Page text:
Typically, heat exchangers are fabricated from steel, tantalum and other metals, fluoropolymers, glass or graphite. However, when dealing with diluted sulfuric acid, the list of appropriate construction materials is greatly reduced to fluoropolymers, glass, graphite and tantalum.
Along with how well they handle corrosive sulfuric acid, these materials may be greatly affected by changes in temperature, concentration level or the pH of the process stream. Also, some materials are more inherently susceptible to thermal and mechanical shock. Finally, specific applications may have their own set of process and equipment issues that can detrimentally affect different materials.
This overview describes the advantages and disadvantages of various heat exchanger construction materials and offers criteria for selecting one heat exchanger vs. another for diluted sulfuric acid applications.
Using Tantalum Heat Exchangers for Corrosive Media
Metal heat exchangers are known for their durability. For diluted sulfuric acid applications in which a metal heat exchanger is an option, tantalum is the metal of choice. It provides exceptional chemical resistance that results largely from a protective oxide film that forms on the metal’s surface. However, along with this key advantage, there are disadvantages with tantalum that need to be considered when selecting it for a heat exchanger.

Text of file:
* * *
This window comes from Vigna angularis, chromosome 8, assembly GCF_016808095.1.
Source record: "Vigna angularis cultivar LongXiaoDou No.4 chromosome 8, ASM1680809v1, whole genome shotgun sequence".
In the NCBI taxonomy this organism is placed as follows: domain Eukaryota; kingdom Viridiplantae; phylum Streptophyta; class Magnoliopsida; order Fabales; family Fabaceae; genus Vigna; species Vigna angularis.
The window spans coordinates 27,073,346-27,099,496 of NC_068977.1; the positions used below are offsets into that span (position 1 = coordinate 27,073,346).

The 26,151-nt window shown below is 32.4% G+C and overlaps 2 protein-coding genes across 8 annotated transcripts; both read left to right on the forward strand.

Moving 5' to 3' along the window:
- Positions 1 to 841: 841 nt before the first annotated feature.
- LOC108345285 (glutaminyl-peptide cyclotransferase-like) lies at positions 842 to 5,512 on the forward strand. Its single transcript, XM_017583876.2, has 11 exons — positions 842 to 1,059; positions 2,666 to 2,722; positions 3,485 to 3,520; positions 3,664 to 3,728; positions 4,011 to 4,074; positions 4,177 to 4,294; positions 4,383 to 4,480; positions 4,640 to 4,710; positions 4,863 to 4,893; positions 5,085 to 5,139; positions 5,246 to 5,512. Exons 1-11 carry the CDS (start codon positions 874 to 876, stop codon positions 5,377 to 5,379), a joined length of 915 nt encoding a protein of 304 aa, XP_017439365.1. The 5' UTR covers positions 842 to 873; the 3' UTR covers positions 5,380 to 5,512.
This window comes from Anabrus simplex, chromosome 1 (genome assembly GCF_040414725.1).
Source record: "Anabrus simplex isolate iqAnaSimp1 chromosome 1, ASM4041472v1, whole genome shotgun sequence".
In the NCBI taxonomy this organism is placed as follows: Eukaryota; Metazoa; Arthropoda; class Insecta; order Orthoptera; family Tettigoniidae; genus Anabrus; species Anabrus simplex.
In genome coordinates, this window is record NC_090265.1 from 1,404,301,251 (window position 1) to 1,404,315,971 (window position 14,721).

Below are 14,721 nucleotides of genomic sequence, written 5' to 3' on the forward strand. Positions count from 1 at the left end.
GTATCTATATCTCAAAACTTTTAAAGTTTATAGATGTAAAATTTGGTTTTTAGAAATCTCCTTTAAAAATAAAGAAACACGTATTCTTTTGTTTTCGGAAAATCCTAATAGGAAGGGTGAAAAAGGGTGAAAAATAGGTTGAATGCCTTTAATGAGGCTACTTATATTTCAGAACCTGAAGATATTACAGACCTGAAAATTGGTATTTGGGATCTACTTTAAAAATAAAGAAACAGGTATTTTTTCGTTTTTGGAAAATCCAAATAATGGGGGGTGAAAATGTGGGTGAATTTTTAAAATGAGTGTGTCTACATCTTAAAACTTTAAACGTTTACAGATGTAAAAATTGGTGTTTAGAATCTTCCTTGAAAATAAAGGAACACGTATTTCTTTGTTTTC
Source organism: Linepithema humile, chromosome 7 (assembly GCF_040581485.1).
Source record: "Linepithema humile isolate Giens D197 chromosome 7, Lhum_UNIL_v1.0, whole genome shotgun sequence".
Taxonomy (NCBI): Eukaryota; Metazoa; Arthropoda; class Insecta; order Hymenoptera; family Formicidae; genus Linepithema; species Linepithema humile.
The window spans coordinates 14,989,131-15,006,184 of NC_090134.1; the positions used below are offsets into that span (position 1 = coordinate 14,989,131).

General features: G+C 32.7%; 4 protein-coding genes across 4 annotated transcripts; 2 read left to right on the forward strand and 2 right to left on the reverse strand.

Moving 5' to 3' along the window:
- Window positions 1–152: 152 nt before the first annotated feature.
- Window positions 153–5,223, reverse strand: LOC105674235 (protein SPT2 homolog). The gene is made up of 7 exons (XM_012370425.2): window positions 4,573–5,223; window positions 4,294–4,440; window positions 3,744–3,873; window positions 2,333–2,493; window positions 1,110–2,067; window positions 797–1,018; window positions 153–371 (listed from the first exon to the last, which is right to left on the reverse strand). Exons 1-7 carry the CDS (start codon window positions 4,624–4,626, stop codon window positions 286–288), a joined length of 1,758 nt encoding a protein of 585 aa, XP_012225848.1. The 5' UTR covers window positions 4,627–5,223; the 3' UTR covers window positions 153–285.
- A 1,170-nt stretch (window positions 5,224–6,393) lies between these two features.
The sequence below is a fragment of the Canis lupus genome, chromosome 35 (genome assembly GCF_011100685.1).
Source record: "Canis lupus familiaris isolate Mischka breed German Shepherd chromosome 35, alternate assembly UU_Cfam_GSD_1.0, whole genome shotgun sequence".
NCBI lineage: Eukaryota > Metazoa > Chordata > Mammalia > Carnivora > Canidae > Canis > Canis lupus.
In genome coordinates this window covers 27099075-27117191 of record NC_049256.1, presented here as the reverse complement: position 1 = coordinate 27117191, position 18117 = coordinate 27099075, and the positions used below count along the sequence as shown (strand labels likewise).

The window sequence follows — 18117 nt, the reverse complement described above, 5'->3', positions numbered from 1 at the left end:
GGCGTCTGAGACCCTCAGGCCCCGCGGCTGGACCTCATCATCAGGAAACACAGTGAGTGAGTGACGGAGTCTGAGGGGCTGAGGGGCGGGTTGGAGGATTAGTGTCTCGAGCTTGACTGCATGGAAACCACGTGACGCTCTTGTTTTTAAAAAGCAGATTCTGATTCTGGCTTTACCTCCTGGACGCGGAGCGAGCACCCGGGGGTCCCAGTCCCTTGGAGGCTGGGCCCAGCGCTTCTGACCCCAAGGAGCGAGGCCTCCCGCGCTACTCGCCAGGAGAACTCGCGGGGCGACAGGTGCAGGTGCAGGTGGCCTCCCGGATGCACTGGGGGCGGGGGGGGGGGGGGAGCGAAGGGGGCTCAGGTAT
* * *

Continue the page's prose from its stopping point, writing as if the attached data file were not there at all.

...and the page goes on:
Advantages. Tantalum exchangers offer excellent corrosion resistance to diluted sulfuric acid. They are available in many sizes and shapes. They are able to withstand high pressure, temperature and flow rates and are less susceptible to damage caused by thermal shock or differential expansion. Tantalum also can be fashioned into large diameter tubes that aid in minimizing pressure drop and the potential for plugged tubes.
Disadvantages. Tantalum’s protective oxide film can be damaged or destroyed by changes in acid concentration, temperature or the pH of the process stream. Without that protective film, metal corrosion may cause leaks or ruptures to occur or make the tantalum heat exchangers susceptible to fouling. Tantalum deposits may partially block tubes within the exchanger or affect the quality of the process stream. Over time, both corrosion and fouling may lead to a measurable reduction in heat exchanger performance, requiring either specialized welding repairs or a complete heat exchanger replacement.